Volkswagen Tiguan review: Plush and capable SUV, but is it worth the money?
VW’s new SUV for India is plush and capable. But should you spend so much for one?autos Updated: Jul 03, 2017 12:18 IST
Say hello to the Tiguan. It’s Volkswagen’s entry-ticket into the booming Indian SUV market, but priced at Rs 27.98 - 31.38 lakh (ex-showroom, Delhi, pre-GST), it’s not cheap. In fact, it costs as much as big, burly, seven-seat 4x4s like the Toyota Fortuner and Ford Endeavour. However, it’s closer in size to the Hyundai Tucson, but unlike the Korean, it gets all-wheel drive as standard. VW, meanwhile, positions it as a cheaper alternative to compact luxury SUVs like the BMW X1 and the Mercedes-Benz GLA!
So the Tiguan’s positioning is a little ambiguous, but VW cars’ appeal generally lies in their solid build quality, the latest technology and typically restrained German styling. The latter is immediately apparent. Save for the wheel arches, the Tiguan’s exterior design is made up entirely of straight lines, the most notable one being the deep shoulder crease that flows into the LED tail-lamps. The grille with the big VW logo at the front is standard VW fare, but at least the large LED headlamps do stand out a bit. Even the 18-inch alloy wheels on this Highline variant look good, but the Tiguan looks more like a hunkered down crossover than that a rugged SUV. The design should age well, but it just doesn’t have the flamboyance of the Hyundai nor is it as imposing as a Fortuner.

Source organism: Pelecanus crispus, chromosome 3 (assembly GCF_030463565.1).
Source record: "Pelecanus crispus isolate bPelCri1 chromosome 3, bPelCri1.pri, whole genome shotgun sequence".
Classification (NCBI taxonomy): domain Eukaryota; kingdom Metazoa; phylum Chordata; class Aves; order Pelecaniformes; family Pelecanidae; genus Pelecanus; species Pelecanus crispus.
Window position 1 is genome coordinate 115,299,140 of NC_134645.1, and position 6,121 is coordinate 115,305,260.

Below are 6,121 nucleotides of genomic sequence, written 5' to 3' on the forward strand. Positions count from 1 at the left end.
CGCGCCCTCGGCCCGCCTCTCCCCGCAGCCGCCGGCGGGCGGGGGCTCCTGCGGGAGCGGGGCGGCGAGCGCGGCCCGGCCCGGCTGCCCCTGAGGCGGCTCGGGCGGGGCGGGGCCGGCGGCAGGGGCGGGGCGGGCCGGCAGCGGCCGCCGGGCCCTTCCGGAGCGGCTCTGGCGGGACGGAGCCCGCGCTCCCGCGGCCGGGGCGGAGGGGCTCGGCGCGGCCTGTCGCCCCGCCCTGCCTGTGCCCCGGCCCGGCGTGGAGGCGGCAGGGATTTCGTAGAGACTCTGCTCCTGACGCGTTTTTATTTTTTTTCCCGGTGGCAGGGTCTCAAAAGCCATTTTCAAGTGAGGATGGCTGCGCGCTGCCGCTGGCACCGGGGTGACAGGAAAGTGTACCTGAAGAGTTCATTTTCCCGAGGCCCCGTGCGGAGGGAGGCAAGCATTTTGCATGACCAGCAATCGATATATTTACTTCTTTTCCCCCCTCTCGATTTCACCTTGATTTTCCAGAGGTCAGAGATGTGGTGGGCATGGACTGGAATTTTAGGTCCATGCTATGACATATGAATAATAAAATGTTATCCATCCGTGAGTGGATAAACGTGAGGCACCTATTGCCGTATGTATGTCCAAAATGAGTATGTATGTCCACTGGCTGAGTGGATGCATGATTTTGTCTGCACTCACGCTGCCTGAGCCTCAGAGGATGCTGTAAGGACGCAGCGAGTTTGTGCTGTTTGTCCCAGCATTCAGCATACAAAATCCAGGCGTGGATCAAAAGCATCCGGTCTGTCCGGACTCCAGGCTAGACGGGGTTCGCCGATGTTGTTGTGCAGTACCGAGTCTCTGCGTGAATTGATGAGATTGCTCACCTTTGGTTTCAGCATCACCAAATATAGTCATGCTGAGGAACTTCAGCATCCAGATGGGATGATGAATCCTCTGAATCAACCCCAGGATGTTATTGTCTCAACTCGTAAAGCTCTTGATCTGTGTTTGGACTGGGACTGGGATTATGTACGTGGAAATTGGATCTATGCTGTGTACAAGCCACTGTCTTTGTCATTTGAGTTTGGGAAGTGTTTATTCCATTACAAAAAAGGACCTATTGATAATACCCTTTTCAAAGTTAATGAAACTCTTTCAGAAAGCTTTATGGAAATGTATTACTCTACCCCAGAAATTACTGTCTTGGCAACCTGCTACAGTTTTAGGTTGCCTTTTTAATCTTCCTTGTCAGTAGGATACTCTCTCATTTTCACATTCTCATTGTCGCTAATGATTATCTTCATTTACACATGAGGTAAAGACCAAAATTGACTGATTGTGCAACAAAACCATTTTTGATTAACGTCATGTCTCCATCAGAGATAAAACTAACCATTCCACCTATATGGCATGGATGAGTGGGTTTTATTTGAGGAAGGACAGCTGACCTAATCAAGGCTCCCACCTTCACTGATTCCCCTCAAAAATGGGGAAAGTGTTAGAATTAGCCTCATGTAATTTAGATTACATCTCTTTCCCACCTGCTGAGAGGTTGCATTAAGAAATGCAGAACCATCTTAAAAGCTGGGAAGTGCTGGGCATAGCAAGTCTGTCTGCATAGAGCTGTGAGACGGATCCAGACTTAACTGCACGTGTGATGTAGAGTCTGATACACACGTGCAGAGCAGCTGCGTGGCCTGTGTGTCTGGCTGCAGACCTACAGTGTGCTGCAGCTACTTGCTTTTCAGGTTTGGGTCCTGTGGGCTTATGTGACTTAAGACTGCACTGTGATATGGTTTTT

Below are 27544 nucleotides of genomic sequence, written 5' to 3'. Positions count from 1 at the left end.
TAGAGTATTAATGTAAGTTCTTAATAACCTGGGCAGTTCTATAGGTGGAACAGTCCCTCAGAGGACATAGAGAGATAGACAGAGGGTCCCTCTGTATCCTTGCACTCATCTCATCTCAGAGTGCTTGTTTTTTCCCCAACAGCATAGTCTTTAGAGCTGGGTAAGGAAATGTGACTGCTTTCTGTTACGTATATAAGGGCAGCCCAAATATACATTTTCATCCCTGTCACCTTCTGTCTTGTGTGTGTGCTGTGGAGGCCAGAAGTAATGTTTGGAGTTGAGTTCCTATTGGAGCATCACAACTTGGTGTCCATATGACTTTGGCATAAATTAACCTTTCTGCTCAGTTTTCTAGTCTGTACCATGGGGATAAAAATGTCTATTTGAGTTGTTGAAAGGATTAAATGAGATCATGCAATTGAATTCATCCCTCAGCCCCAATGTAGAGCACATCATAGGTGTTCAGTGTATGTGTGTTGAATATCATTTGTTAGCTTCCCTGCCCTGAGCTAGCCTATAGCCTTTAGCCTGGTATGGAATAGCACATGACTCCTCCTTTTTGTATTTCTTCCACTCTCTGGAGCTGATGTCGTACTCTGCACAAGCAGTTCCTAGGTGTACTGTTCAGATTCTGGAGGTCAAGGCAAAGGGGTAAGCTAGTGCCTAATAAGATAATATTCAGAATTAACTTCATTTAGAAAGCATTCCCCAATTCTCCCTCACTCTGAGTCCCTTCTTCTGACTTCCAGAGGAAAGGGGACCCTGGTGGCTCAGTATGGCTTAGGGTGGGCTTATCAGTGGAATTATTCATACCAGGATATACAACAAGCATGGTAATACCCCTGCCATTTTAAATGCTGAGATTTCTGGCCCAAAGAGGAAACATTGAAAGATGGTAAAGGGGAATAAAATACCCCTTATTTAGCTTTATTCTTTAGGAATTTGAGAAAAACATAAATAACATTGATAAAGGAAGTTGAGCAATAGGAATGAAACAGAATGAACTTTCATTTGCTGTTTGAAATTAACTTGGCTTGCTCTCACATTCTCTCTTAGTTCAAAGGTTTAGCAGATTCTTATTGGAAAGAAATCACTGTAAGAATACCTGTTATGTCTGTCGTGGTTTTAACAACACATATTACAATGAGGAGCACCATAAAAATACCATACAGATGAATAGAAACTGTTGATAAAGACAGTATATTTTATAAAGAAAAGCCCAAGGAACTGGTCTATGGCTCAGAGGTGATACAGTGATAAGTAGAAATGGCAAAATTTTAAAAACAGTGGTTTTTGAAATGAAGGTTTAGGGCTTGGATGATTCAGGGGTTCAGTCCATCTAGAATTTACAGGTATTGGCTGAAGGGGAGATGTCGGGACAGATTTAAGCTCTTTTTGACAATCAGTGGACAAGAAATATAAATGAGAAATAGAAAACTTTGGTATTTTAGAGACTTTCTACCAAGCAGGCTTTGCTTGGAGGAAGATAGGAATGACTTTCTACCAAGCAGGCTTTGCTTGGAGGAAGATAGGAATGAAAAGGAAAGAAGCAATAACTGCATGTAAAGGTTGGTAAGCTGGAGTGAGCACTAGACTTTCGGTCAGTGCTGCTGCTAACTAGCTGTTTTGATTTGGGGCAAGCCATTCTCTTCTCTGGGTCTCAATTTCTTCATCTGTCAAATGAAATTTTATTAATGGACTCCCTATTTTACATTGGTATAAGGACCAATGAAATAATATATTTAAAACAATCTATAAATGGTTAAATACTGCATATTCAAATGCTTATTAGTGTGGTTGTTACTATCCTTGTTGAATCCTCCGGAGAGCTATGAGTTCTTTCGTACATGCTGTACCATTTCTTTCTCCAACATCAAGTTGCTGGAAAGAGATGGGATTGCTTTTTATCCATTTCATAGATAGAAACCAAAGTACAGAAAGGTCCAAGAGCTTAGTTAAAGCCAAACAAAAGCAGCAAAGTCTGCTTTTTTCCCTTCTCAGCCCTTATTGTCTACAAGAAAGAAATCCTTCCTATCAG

The interior is where VW’s solid build and high tech come into play, and boy, have they done a stellar job here. The dash design, like the exterior, is restrained, and a few coloured plastic bits would have livened-up the all-black themed interior. Mind you, the ambience improves drastically at night when the subtle LED ambient lighting comes on.
Fit and finish is just outstanding, with rich soft-touch plastics on the dash top, and near perfect panel fitment. Yes, many switches are carried over from other VW cars but they all work crisply. And then there’s the equipment list which is properly vast and good enough to rival a proper luxury SUV. It gets automatic LED headlamps, automatic wipers, cruise control, an electric driver’s seat with memory settings, an electronic parking brake with hill hold, front and rear parking sensors and a rear-view camera, three-zone automatic climate control, paddle shifters, push-button start, heated front seats, tyre pressure monitoring, a big touchscreen with Apple Carplay and Android Auto, a powered tailgate, two separate sets of driving modes for on and off-road, and a massive panoramic sunroof. On the safety front, there are six airbags, ABS, ESC and even a bonnet that rises up in a frontal crash to reduce the impact on a pedestrian, should you accidentally hit one.